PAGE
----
In my diary I wrote:
Jean gave me a huge hug as soon as we met. She never went to school beyond kindergarten. She's pale, her grey hair strained back in a ponytail. Several of her lower teeth are missing so she lisps a little as she speaks. Her nails are bitten down and she smells of cigarette smoke - even her work smells of this. She wears a dainty set of earrings though, and always looks neat. Indeed her work is neat - she writes in pencil and hastily rubs out and corrects any letter she judges to be too far above the line.
I ask, “How come you never went to school, Jean?” She answers in her rather gruff voice, “Well, when I wuz seven I got polio ‘n they put me in a Home. I would’n’ want ta tell you ‘bout that, Katherine. They beat up on us, hit us over the head - we didn’ learn nuthin.”
She cleans somewhere. Lives with her friend Joe since his sister died. She obviously adores him. He’s older than her, a veteran in his seventies, who told her she needed to learn to do things by herself (because he’s dying of lung cancer). He fell down a while ago, slid across a floor, hit his head against a door.
“He got a big goose bump,” recalls Jean, “’n I said to him, ‘Well I can do that for you, I can hit you over the head with a frying pan.' He says, ‘Thanks Jeanie.’ 'N he asked the landlord, he says for him to put soft doors in. He always makes a joke of it. He says, ‘Well I don’t want to go round thinkin’ ‘bout dyin’ (she pulls her chin down) ‘with a face like a cow that hasn’t been milked.’”
Jean’s reading level was very basic, around that of a child of six. She could spell out words slowly, but might miss the point of a sentence because by the time she got to the end of it she’d forgotten how it began. Her understanding of anything she read was therefore poor, and I began buying her simple early reader books with pictures, especially if they had anything to do with American history, which she was eager to learn about. And pretty soon I also realised she loved dogs. The story of Balto, the sled dog who helped bring vital medical supplies to Nome, Alaska, was a big hit with her, therefore - and probably her favourite until I found another dog story: this time about Buddy, the first American ‘Seeing Eye’ dog.
|Buddy, the First Seeing Eye Dog by Eva Moore and Don Bolognese|
To see Jean take this little book to her heart was to see the power of story turned up high. C.S. Lewis once provocatively argued (in 'An Experiment in Criticism') that since all criticism is subjective, the only criterion for telling if a book was 'good' should be the way in which it is read. If even a single person would read and re-read a book, 'and notice and complain' if anything was changed, then we should assume that book has a richness of quality for them even if we can't ourselves detect it, and should hesitate to dismiss it.
On that level this short book was a masterpiece. For me it was a nice little story about a man and his dog. For Jean it was something deeply, deeply moving. She read it so often she could quote whole sentences by heart. The best bit was in the middle. Buddy’s blind owner is travelling to Europe on an ocean liner, and he’s lying in his cabin unaware of the fact that he’s dropped his wallet somewhere on the deck, when his dog Buddy comes up and nudges him, the wallet in his mouth. The owner rubs the dog’s head and praises him. “Buddy,” he says, “You’re worth more to me than all the money in the world.”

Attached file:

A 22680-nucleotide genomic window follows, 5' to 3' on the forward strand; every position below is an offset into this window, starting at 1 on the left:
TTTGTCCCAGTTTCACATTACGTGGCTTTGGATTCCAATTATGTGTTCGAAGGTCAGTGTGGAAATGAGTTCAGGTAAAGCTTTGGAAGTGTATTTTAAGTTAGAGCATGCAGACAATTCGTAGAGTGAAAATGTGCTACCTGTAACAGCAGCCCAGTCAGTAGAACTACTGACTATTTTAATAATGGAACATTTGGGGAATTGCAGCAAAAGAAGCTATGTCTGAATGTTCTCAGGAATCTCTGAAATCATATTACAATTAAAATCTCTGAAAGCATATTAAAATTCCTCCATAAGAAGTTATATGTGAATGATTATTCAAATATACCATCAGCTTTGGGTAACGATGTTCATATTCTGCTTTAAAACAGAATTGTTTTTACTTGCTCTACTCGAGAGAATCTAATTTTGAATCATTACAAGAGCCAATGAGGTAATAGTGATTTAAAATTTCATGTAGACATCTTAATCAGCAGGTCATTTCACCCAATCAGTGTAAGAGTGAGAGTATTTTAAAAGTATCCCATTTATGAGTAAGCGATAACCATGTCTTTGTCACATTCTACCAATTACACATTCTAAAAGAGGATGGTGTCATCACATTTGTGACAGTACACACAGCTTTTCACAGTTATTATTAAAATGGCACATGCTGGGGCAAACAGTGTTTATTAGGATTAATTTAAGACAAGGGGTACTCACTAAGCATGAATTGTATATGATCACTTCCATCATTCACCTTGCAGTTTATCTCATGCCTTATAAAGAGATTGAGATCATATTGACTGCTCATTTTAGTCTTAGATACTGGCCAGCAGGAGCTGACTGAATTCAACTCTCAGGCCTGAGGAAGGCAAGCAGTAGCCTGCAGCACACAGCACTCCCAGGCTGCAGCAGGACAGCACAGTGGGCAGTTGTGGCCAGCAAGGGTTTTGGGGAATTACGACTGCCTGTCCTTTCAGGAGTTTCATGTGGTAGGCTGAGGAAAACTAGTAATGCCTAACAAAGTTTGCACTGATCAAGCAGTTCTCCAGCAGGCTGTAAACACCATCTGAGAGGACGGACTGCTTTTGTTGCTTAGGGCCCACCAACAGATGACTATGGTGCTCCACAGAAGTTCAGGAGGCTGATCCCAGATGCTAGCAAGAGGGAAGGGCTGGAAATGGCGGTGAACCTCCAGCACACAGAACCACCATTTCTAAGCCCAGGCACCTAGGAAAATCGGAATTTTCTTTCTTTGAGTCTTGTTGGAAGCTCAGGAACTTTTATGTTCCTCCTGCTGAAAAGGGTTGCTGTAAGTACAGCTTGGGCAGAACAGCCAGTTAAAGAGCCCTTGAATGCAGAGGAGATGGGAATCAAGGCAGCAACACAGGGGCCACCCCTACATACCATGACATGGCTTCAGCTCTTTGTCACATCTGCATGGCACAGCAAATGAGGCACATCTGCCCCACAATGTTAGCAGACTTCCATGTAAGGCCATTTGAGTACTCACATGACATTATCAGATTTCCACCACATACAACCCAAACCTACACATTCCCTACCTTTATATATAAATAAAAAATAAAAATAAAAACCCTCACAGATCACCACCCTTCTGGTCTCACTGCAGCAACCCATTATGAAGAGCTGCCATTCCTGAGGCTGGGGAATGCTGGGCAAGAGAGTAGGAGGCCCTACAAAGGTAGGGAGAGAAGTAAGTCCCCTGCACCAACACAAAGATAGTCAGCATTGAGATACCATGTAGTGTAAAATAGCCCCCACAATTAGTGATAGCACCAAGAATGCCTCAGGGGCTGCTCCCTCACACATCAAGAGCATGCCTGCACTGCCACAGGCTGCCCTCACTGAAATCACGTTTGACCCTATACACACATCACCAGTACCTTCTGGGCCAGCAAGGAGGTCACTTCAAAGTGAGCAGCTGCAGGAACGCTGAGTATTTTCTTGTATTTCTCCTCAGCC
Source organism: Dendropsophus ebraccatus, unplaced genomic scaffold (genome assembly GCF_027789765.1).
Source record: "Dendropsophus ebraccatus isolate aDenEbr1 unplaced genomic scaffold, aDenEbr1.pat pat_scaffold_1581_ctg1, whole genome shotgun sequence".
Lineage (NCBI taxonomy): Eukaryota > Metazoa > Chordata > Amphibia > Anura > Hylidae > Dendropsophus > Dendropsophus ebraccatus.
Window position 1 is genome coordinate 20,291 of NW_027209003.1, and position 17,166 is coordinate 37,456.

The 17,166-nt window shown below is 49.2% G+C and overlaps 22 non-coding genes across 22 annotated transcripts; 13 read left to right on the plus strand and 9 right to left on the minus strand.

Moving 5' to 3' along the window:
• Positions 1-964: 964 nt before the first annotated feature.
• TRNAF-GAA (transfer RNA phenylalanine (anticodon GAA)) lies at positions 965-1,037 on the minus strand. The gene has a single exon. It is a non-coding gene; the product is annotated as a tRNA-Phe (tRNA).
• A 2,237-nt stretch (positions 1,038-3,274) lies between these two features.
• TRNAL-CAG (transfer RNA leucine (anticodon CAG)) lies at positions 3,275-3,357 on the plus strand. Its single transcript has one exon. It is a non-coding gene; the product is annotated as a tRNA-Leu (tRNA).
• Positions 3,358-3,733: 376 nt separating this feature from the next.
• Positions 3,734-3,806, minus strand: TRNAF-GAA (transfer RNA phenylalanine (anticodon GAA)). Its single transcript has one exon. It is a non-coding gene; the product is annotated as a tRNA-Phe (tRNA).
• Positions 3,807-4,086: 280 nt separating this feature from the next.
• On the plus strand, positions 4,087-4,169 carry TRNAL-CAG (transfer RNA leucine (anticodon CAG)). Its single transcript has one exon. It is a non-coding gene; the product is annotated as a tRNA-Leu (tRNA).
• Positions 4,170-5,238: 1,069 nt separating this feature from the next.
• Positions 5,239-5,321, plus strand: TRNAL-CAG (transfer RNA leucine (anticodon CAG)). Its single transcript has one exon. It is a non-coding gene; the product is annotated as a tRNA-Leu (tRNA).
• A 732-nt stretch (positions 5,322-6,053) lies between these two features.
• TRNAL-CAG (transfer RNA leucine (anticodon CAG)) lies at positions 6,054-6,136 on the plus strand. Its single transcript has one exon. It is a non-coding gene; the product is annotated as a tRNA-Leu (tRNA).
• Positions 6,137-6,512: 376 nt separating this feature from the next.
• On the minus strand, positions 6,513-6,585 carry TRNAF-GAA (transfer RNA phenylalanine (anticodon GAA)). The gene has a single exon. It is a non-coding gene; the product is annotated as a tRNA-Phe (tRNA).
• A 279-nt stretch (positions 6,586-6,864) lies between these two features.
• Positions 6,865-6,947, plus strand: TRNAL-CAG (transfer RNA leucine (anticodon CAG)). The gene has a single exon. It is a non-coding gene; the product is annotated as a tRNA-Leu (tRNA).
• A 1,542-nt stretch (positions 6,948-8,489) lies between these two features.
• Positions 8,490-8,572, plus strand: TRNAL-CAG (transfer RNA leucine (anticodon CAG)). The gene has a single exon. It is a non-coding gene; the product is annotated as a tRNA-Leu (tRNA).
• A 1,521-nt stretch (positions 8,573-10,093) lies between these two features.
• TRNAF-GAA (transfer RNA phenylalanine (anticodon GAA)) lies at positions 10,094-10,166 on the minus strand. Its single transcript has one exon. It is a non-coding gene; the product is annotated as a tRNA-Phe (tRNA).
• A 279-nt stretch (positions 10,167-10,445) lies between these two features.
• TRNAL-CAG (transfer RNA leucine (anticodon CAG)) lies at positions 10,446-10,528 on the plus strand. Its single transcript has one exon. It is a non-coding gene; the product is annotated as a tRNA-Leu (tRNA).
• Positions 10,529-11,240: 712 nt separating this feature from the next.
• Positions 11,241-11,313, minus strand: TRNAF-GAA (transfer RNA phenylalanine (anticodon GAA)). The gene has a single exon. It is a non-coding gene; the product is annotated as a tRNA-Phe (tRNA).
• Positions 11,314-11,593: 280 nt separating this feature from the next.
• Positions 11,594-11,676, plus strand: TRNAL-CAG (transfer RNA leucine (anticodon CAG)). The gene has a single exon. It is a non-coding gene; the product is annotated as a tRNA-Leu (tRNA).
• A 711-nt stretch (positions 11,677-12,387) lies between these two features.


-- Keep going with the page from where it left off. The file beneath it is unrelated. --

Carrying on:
Jean would read this aloud and her eyes would brim with tears. Her voice would shake. “You’re worth more to me than any money in the world, Buddy.” Jean knew the value of money. She didn’t have much of it. But she knew love was worth so much more.
Took Jean to lunch the other day. We each had a gyro at the Ice Cream Works on Market Street - she’d never had one before but thought it delicious. (Typical Jean to be bold and try something new!) I asked how Joe was; he won’t have treatment for his cancer because he ‘doesn’t want to be a guinea pig’, and looks terribly thin and keeps falling. What a charmer he is, though so ill. He told me he used to work for the Mafia - he means this - said one of the guys who lived on the hill offered him several thousand dollars to kill ‘his old man’ but Joe refused… And now he’s a frail old man with a puckish sense of humour. He and Jean score off each other all the time. She thinks the world of him. At the moment she’s paying off $40 on a pewter clock shaped like a merry-go-round horse, which she’ll give to Joe as a late birthday present once she’s paid it all (at $5 a week). My hope is that he lives to receive it. “He’s worth it,” she says.
Well, Joe died, and luckily the town found somewhere for Jean to live, and I left America for England. It was a wrench to say goodbye. Here’s one of her letters to me, written in her careful curling pencil script which I know will have taken her ages to write:
I am writing you this letter to you to say hi. How are you and your family are doing. I am doing good. I miss you and your family. Merry Christmas happy new years. ...I wish I can see you. I have been learning on spelling words and math and reading and writing. I have been working on crafts. I have been learning a lots of different things. I learn on my budget all my friends said to me how I come along way. They are glad I came along way. They told me to keep up and don’t give up. I told them I wont give up I will keep on going. I am going to keep on doing good for myself. I am going to make myself happy. …What happens to your first dog you had she was a sweet dog. I did like her so much. She was a sweet dog. I am learning on the computer I learn a lot on it.
… I got new curtains in my front room. They are blue goes with my furniture. I got to go for now.
Lovely, indomitable Jean, I miss you too.